As Brazil appear to be on the crest of a footballing wave, one of its brightest prodigies of a generation now finds himself playing in Japan’s third-tier.
Hailed as the ‘New Ronaldinho’, Kerlon introduced himself to the world with a string of dazzling performances in the 2005 South American U-17 Championship. He earned himself a move to one of Europe’s elite clubs, but a string of injuries and a lack of matches resulted in him taking break from the game.
His skill, pace, and finishing prowess shone through as he won both the Golden Boot and Best Player award on the way to helping his country win the 2005 Championship. He also showcased the ‘drible da foca’ (seal dribble) in which he terrorised opposition defenders by running at them with the ball bouncing continuously on his forehead, until he was invariably stopped, abruptly. His exploits inevitably attracted interest from some of the biggest European clubs but Kerlon waited until 2008 to leave his Brazilian club Cruziero. His stock had decreased somewhat since 2005, he still seemingly had the world at his feet aged just 20. The eventual winners in the race for his signature were Italian giants Internazionale. Technically, Kerlon was signed to Serie-A side Chevio for registration purposes, but he was an Inter player in waiting.
His likeness to Ronaldinho must have been a great honour at the time, but there was an air of expectancy and being tipped as the star of his generation has surely been the monkey on his back ever since. Putting that amount of pressure on a young footballer isn’t unheard of, but it is often counter-productive to many a nascent career.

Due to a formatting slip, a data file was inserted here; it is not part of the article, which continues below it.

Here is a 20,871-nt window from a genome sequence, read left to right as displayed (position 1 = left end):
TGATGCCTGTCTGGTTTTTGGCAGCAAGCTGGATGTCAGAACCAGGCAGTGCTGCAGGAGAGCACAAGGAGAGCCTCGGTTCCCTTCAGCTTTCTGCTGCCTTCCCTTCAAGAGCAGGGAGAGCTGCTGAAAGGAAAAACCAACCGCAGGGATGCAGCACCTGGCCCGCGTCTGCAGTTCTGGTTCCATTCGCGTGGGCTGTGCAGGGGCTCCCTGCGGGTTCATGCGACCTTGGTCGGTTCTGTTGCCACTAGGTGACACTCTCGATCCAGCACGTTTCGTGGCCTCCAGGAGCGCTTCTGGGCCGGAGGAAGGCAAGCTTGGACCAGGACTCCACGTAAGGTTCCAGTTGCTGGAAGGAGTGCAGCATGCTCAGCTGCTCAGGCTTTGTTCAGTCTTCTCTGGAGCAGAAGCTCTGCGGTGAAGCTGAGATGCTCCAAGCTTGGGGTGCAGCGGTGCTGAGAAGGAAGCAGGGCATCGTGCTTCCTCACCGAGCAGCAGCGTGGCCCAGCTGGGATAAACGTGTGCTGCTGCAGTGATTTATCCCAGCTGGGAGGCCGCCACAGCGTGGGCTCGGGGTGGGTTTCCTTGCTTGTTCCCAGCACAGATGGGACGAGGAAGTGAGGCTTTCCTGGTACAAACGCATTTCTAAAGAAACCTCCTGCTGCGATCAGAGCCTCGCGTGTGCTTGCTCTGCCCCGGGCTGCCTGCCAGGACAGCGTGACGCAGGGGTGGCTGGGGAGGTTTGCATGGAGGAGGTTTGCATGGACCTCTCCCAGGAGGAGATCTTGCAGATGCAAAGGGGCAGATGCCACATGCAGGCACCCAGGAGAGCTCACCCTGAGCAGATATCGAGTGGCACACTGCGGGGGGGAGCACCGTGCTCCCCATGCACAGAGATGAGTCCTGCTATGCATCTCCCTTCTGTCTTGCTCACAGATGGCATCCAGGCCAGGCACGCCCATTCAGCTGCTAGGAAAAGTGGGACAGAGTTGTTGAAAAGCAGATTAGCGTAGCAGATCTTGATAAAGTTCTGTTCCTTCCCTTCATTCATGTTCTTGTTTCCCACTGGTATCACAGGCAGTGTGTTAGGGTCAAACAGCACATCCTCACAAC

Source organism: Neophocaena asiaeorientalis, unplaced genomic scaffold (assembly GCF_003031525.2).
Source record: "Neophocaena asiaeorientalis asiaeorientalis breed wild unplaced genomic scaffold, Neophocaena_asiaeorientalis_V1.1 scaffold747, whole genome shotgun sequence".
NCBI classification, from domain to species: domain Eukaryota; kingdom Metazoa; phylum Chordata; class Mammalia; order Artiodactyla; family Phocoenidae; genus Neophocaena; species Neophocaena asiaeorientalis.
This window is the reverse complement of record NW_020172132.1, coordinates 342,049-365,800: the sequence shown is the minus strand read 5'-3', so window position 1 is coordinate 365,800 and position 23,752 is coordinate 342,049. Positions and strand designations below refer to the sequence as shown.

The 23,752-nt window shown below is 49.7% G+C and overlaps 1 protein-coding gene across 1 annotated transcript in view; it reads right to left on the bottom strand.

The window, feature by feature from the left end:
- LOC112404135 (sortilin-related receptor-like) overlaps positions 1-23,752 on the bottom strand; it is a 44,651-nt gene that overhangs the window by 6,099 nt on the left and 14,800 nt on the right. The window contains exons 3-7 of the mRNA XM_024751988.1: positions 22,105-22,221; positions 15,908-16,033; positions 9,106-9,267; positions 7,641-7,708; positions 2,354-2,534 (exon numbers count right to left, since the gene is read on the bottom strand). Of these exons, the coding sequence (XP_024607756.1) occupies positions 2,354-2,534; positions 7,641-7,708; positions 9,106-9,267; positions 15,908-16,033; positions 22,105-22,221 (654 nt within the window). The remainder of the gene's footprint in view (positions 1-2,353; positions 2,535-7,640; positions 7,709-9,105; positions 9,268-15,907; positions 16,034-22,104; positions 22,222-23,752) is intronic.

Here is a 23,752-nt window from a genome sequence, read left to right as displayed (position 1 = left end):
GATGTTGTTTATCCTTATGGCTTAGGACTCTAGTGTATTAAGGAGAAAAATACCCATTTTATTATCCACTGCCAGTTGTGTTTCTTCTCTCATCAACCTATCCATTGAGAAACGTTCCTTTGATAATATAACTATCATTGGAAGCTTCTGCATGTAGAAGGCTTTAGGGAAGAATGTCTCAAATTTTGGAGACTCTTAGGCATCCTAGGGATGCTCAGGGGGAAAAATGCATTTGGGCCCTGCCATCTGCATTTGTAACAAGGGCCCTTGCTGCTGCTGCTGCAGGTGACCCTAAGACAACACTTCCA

His slender frame and a knee injury meant that he failed to make any real impact during his brief spell with Chevio. The diminutive playmaker then had unsuccessful loans with Ajax followed by a return to Brazil, both did little to boost his confidence, or Inter’s now ever-diminishing faith in him. After failing to make any impression in his 18 month return to Brazilian football, Kerlon took a break from football. Little was heard of him until August of 2012, when he was revealed to be playing in Japan’s third-tier with Fujieda MYFC, a club run by online subscribers through the My Football Club scheme (the same scheme that rose to prominence by taking control English non-league team Ebsfleet United). It’s astonishing to think that a player who had the potential to be playing on the World stage for club and country is now turning out in front of crowds of around 500 people in Japan.
As the warn-out cliché goes: some players, namely South American players, fail to adapt the physical demands of European leagues and competitions. However, other players from Kerlon’s U-17 squad included Marcelo, Anderson , Renato Augusto and Denilson. All of whom moved away from their home country in search of the promised land of European football, but they seemingly adapted better, becoming squad players at the very least. Lessons can be, and perhaps have been learned from Kerlon’s story, possibly why the likes of Neymar chose to continue to make a name for himself in a league he was becoming accomplished before venturing into European football.Kerlon’s short-lived hype acts as a stark warning to players from South America, flair players who may (or may not) need to radically adapt their game in order to compete with the physical demands of European football, and that previous success stories aren’t as easily emulated. Kerlon’s career most certainly can’t be dismissed as a write-off just yet though, as he is still only 24. The videos of Kerlon performing his tricks and showing off his stunning ability have attracted millions of views, and his name will continue to live on through the player he used to be. But one fears that if he isn’texposed to regular football of a decent standard then he may just spend the rest of his days wondering what could have been.